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Old 21-02-2015, 17:39   #1
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Propane generator on board

I'm looking at repowering with electric. Another sailor mentioned propane generators as a great clean way to rejuice the battery bank. Anyone have any thoughts, suggestions or comments before I get out the weathered check book?
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Old 21-02-2015, 17:46   #2
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Re: Propane generator on board

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I'm looking at repowering with electric. Another sailor mentioned propane generators as a great clean way to rejuice the battery bank. Anyone have any thoughts, suggestions or comments before I get out the weathered check book?
Yes. Make sure the installation is 100% ABYC compliant.
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Old 21-02-2015, 18:22   #3
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Re: Propane generator on board

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...Another sailor mentioned propane generators as a great clean way to rejuice the battery bank...
If they were that great you'd see them on many yachts. Diesel is safer and cheaper.
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Old 21-02-2015, 18:37   #4
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Re: Propane generator on board

Propane isn't safe in a closed space like a hull. Propane is heavy so any leak settles in the bilge and waits for a spark. With a generator and the vibration, I would say it's very dangerous. Probably more than gasoline.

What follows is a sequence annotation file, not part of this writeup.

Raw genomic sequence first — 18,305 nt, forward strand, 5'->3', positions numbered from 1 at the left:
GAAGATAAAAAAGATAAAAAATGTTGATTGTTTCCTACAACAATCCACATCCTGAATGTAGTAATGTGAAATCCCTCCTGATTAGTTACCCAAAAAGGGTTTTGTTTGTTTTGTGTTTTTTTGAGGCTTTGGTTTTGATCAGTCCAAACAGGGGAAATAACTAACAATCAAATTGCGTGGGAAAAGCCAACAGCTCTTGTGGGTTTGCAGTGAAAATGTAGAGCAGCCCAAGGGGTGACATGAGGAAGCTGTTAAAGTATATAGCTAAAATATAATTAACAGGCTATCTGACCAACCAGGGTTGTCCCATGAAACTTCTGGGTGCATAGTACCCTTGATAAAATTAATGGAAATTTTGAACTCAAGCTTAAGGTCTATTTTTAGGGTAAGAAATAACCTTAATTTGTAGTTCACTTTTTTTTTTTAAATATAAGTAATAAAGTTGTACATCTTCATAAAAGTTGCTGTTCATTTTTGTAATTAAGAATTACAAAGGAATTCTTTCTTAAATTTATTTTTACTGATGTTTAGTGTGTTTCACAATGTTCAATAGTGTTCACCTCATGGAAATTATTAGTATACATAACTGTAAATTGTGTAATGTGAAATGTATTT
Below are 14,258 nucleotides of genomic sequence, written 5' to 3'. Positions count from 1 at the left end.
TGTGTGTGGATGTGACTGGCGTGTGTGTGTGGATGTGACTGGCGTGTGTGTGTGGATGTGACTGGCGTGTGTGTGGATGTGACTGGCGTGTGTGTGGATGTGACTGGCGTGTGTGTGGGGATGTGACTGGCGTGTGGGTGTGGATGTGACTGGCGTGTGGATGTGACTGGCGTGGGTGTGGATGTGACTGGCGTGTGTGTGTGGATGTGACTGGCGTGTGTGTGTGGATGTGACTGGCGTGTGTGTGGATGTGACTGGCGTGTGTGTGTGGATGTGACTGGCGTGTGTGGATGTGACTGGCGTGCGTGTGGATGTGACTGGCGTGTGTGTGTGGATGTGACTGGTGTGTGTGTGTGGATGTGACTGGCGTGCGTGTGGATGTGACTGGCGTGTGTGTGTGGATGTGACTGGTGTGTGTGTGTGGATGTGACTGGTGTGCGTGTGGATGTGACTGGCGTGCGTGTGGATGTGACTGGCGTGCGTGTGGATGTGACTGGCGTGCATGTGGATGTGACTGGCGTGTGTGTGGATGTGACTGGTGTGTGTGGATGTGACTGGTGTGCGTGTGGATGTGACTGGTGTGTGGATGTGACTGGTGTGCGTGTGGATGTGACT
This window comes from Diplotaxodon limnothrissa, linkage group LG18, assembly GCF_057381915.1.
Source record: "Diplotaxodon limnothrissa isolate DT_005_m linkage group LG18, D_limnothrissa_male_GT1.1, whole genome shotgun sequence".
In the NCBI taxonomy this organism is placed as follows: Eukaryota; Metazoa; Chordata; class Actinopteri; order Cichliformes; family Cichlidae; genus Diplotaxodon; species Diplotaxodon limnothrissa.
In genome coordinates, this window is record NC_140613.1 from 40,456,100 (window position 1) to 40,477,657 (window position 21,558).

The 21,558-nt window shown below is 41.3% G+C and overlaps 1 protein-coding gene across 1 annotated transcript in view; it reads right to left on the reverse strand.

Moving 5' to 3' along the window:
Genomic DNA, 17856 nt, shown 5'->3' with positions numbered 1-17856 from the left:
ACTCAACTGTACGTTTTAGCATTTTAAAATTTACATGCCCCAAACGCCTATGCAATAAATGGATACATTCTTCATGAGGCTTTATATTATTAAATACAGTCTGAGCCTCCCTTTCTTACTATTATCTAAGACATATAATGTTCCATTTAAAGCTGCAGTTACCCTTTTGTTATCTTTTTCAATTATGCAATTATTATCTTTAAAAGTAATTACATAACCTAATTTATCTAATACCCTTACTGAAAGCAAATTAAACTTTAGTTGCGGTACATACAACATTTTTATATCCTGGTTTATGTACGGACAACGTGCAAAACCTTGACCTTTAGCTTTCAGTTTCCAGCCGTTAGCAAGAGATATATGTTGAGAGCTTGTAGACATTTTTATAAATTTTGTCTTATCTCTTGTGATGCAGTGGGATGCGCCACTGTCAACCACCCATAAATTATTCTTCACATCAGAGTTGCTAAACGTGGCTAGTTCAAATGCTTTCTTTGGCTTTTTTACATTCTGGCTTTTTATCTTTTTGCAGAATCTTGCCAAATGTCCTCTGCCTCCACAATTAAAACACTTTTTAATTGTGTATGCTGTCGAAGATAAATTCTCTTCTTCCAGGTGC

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Old 22-02-2015, 03:38   #5
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Re: Propane generator on board

I have one quote for a propane powered fuel cell: 1kwh 40,000 euros
It extracts the hydrogen from the propane and then creates electricity in a fuel cell (I think) 1kW REFORMATE FC - Tropical S.A. | Fuel Cell and Hydrogen Technology

Might explain why you don't see many on boats.
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Old 22-02-2015, 03:49   #6
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Re: Propane generator on board

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Originally Posted by Kalinowski View Post
I'm looking at repowering with electric. Another sailor mentioned propane generators as a great clean way to rejuice the battery bank. Anyone have any thoughts, suggestions or comments before I get out the weathered check book?
You mean ditching the diesel main engine and going to electric hybrid power?

I agree with the posters above that propane is dangerous inside the main hull volume. A propane powered IC engine has many more potential leak points than a propane stove. Besides that, where will you get the fuel? I've never seen bulk propane sold on the quayside anywhere.

People who do hybrid power use diesel generators. There are a few guys on here who have done it; check the archives. It's a serious project -- are you up for it? If you are not an enthusiastic tinkerer and excellent engineer, then plain conventional diesel power with normal direct drive is probably going to be vastly cheaper and easier.
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Old 22-02-2015, 10:11   #7
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Re: Propane generator on board

The OP didn't provide details. Perhaps he is thinking of a Honda generator converted to propane and installed and operated above deck.

No matter how you slice it, burning fuel to make electricity to propel a boat with an electric motor comes out on the short end of efficiency. Connecting the engine directly to the propeller cuts out the inefficiencies of the conversion process.
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Old 22-02-2015, 14:57   #8
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Re: Propane generator on board

Those tanks also have a weight are big and bulky. Specially in marine eviroment they have to be inspected on a regular basis.